by the American Red Cross
As disaster workers seek to meet the needs of victims and communities following any type of disaster, they are surrounded by and exposed to disorganization, confusion, scenes of destruction, and the tears and the pain of victims.
Disaster workers have the potential to become "secondary victims," as they work long, hard hours under poor conditions. In some cases, physical dangers exist for responders. Worker accommodations may be poor when they are near or within the affected area, or may require an hour or more of travel when located outside the affected area. Personal support systems are left at home, and new supports must be formed while on the operation and while time is scarce. Supervisory styles are different from person to person, administrative organization and regulation often must change with little warning, adding additional stressors as workers try to satisfy the needs of the clients and of the organization.
Most disaster workers are dedicated individuals who also tend to be perfectionists. Because of this, they are at risk of pushing themselves too hard and of not being satisfied with what they have accomplished. With so much yet to do, they often fail to take credit for the amount of work completed and the effort contributed to the operation.
Frustration is common, and our usual sense of humor is often stretched beyond limits. Workers become exhausted, and anger comes easily to the surface. The anger of others -- workers, victims, and media -- becomes difficult to deal with, and may be seen as a personal attack on the worker rather than as a normal response to exhaustion. Survivor guilt may emerge as workers see the losses of others when they have suffered none themselves.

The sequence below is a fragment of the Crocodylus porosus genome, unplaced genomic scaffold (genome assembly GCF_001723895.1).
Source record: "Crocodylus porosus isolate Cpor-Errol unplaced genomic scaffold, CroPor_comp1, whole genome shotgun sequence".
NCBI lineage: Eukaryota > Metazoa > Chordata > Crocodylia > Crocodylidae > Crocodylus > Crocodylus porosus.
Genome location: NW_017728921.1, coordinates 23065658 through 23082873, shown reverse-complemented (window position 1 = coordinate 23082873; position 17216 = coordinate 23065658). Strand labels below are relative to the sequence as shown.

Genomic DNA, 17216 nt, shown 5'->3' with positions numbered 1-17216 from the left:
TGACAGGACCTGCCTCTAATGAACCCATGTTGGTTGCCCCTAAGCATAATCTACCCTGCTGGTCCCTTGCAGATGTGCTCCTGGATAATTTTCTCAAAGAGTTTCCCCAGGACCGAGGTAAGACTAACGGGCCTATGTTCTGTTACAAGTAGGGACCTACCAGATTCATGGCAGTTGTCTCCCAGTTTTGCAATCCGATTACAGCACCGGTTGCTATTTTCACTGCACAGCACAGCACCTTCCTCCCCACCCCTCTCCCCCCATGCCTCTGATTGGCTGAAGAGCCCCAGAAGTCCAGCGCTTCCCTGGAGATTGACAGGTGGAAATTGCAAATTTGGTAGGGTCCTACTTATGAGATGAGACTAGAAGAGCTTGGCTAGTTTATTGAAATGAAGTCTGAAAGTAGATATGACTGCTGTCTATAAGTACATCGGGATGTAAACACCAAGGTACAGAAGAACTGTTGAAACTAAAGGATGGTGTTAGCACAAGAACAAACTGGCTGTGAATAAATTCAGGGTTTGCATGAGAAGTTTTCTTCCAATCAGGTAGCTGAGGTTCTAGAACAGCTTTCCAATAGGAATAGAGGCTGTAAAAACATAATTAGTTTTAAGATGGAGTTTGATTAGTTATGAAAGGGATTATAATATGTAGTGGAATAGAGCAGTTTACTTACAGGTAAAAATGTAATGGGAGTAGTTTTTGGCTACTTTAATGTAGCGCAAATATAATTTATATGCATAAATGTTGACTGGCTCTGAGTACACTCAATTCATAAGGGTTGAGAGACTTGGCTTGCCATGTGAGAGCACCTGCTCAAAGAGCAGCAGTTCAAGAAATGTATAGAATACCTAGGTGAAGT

Coping: Remember that you are giving those victimized by the disaster a gift of yourself -- your time and your caring -- a gift you could not give if you were also a victim.
This may be your first experience with scenes of great destruction or high levels of injury and death. These are realities we don't often face, and methods of coping with these are not developed overnight. In each of us, there is an unconscious fear that a victim could be you or a loved one. You need to understand and appreciate the intensity of your emotions, and talk about your feelings to others.
Although we may function in superhuman ways during a disaster operation, the stress associated with our jobs takes its toll. We get tired . . . and confused . . . and hurt . . . and scared. It is critical both for ourselves and those we try to help that we understand the effects of stress and make every effort to deal with it.
Stress-relieving activities are not as difficult or time consuming as we may think. A 15-minute walk during a lunch or coffee break; talking to a co-worker, supervisor, or mental health worker; going out to dinner or a movie; or just learning and using deep breathing exercises can significantly reduce stress.
During the operation, it's important to eat nutritional foods, avoid drinking large amounts of caffeine and alcohol, get some exercise whenever possible, and get as much sleep as you can. That way you'll be better able to continue meeting the challenges of your job.
Your supervisors will be attempting to juggle schedules so that you can have some time off to yourself to sleep, read, or just sit in the sunshine. If you feel that you need this time off before you're scheduled for it, just ask. If you need a change of assignment or setting, just ask. And, hard as it may be to turn over your duties to someone else, when it is time for your shift to be over, leave and take time to recharge.